If You Want To Tell A Story, Start Here

On a sublime fall day in 1995, my husband David ripped the children and I from the rest of our family.

At this time, my son Oliver (8) and daughter Alexandra (5) were nothing short of adorable as well as my constant companions during the day (in addition to a few other children I cared for in my home as a daycare provider). Life was zoo-like, and the house was chaos.

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To say I was eager for interactions with adults is an understatement. When the parents arrived to pick up their children, I was ready to chat.

This probably had something to do with the one time I agreed to an appointment with the Kirby salesperson.

Back then, Kirby offered the free carpet cleaning of a room in exchange for time to demonstrate their vacuums to a prospect. I was certain I would be happy to watch the demo and get a free carpet cleaning, and had NO intention of purchasing a Kirby. 

After all, the Kirby was my parent’s vacuum cleaner. They were huge, heavy pieces of equipment built to withstand any torture and most likely an apocalypse. Toss a Kirby down some stairs or from a rooftop, and I’m certain the vacuum would keep right on ticking.

It could do everything from the the obvious suction cleaning of ALL surfaces (including lampshades and mattresses), and then a bunch of weird extras too.

Kirby was built not just to do war with dirt but to win the battle, eradicating dust filled with mites and dead skin cells once and for all.

And all those attachments extended the vacuum’s forever-life and purpose. The bonus was that several of the appendages turned the Kirby into things prospects didn’t even know they needed—a stay-at-home barber (I’m kidding…sort of) as well as a personal chef capable of preparing julienned crudités (again, not sure but maybe).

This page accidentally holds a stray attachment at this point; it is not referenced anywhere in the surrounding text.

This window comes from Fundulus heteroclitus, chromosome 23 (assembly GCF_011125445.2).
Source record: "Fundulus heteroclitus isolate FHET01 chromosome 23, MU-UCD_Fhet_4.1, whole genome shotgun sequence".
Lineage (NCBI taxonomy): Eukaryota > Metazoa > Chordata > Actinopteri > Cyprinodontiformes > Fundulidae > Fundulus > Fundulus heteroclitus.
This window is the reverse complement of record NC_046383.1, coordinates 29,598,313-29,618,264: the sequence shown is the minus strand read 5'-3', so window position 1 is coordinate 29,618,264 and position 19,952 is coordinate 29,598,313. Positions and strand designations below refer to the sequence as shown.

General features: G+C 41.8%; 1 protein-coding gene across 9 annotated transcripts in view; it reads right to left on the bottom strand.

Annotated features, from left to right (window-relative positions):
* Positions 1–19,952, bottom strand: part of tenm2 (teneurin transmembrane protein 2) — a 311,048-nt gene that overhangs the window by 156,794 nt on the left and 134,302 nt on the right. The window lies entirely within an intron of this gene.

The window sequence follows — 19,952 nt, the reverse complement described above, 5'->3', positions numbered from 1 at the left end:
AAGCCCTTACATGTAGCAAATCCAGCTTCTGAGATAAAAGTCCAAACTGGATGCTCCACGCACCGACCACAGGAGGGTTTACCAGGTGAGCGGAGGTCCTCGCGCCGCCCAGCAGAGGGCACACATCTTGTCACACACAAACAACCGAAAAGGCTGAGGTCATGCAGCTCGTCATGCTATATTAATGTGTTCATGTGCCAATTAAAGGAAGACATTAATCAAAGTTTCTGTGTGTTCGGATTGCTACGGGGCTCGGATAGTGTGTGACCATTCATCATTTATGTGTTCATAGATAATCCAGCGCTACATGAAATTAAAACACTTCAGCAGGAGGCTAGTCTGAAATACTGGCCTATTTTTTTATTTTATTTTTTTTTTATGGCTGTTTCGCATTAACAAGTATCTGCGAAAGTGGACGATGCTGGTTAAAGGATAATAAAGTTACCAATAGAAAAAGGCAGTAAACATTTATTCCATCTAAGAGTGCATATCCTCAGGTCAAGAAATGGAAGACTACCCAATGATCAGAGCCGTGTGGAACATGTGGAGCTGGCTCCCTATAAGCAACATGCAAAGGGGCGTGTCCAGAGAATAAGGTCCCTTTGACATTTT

The point is, the Kirby was built with add-ons that made it MORE than a vacuum—an all of everything solution.

I was certain I would send the salesperson on their way after I listened politely and got my carpet cleaned. I wasn’t much into cleaning, myself, and purchasing an expensive vacuum of almost $1,000 was not in the budget.

On the appointed day, the saleswoman arrived right on time. My children watched in amazement as she demonstrated the power of the Kirby.

Yes, she found our filth. And yes, the white filter paper proved I was a vacuuming loser. We then settled in and relaxed with our Kirby representative.

She was charming, informative and talked with enthusiasm. Oliver and Alex chased her throughout the house as she demonstrated all the places we needed the machine.

The children were brimming with enthusiasm and conviction. We needed this vacuum!

I was ready for closure, ready to send this saleswoman packing, but then the bartering began. “How did we get here?” I wondered as she began the negotiation banter. I made the correct protestations…“Can’t afford it.” “Don’t need it.” “Couldn’t possibly.” Her counter to my arguments intensified while the children leaped around and watched on intently. I was apparently a shrewd customer, because I knocked her down to something like $850.

The saleswoman struggled because I was driving a hard bargain and needed financing to boot.

She admitted this sale would require a call with headquarters to make a case to the higher ups. The children watched the drama unfold, waiting for the word as to our destiny.

The saleswoman got off the phone with her manager and said, “Welcome to the Kirby family!” Oliver and Alex erupted into cheers. “Yay! We are in the Kirby family!”

I don’t remember what happened next or how soon after I closed the door that I felt regret, but I knew there was going to be a discussion with David, and it was going to be an issue. At some point, the children moved on to other adventures, and I waited. I couldn’t help but feel I was a cliché reliving the episode of I Love Lucy titled, “Sales Resistance.”

David and I had a conversation—not the kind I preferred after a day filled with children—and, of course, we knew the vacuum had to be returned. I made it clear I couldn’t do it, that David was going to have to be brave and make the contact.

David triumphed in the kibitz with the saleswoman, the vacuum quietly disappeared and thus our relationship with the Kirby family was severed. I don’t remember if the children felt the pang of the loss. David saved our budget and the day, but he admitted it was kind of hard because the saleswoman was quite convincing.  

TELL ME ANOTHER IS ABOUT STORYTELLING!!!!